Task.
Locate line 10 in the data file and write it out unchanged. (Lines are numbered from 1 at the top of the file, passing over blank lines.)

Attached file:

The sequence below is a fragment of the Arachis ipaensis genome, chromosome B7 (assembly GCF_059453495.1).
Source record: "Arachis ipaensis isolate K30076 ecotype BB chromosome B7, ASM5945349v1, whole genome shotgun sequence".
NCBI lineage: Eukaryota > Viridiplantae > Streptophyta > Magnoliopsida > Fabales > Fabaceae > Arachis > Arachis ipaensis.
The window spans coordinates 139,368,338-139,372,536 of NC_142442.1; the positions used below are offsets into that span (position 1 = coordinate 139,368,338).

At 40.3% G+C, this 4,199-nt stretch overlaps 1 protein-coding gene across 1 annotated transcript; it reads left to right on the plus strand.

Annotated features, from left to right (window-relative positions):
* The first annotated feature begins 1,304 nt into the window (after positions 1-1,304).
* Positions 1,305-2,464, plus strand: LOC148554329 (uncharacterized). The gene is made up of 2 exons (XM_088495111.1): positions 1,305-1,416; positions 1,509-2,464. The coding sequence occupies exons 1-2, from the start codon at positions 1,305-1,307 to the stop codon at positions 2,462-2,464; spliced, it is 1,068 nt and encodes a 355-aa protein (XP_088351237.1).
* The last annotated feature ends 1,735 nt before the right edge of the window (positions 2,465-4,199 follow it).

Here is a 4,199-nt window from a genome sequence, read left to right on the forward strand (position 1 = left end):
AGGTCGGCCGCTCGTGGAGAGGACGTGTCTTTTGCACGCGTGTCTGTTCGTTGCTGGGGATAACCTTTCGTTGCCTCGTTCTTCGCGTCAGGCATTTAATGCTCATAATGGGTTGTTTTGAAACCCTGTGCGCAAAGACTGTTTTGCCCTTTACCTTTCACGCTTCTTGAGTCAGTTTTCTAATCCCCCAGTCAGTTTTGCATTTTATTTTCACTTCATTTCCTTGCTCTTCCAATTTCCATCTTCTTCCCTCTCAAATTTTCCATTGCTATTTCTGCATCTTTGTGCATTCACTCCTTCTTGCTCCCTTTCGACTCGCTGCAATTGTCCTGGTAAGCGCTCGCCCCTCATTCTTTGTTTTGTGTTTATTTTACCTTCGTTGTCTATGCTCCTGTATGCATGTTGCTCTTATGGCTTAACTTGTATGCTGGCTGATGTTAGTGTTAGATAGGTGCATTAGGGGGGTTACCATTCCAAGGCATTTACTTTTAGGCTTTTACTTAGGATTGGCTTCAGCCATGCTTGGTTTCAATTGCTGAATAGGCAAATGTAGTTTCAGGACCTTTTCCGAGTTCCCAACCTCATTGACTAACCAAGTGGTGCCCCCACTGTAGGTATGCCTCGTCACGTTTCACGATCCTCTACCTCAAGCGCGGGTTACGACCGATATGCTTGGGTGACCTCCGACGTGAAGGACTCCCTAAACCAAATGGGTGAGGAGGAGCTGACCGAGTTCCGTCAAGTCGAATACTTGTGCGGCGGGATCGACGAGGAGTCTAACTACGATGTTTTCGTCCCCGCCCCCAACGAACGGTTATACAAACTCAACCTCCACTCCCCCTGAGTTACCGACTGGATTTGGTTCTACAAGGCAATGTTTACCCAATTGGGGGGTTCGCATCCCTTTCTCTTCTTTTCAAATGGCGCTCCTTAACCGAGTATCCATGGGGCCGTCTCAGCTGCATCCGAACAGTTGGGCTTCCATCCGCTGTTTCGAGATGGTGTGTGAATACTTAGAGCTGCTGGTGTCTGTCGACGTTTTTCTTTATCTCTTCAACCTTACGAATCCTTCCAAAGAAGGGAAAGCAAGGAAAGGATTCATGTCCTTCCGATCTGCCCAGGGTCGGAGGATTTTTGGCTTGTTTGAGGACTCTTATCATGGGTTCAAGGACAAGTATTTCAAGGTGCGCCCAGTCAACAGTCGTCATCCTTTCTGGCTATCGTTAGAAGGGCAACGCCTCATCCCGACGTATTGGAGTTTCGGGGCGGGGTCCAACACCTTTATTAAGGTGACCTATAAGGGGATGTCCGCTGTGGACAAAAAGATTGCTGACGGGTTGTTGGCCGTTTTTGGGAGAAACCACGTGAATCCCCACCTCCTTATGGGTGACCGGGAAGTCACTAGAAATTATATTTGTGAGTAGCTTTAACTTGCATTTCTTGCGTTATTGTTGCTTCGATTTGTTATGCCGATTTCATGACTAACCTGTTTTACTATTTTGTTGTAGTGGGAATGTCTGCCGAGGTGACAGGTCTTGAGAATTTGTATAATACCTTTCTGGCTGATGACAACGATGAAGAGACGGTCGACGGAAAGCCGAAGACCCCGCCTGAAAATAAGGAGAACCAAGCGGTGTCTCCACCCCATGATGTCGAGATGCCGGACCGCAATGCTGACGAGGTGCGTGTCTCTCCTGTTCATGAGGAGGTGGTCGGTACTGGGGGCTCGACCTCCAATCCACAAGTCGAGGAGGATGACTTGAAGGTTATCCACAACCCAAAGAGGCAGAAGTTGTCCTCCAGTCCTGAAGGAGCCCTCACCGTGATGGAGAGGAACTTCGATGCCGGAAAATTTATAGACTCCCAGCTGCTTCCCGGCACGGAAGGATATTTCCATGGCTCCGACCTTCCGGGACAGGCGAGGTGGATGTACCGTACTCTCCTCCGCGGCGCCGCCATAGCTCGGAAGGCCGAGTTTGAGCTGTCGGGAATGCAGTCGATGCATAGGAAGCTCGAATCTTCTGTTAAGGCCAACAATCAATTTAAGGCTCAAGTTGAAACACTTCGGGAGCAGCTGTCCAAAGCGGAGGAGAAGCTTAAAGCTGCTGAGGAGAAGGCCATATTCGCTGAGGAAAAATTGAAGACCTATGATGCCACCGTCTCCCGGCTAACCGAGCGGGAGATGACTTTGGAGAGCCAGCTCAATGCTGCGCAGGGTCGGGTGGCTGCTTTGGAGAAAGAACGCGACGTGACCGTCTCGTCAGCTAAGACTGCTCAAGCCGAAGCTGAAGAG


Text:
Here is a 4,199-nt window from a genome sequence, read left to right on the forward strand (position 1 = left end):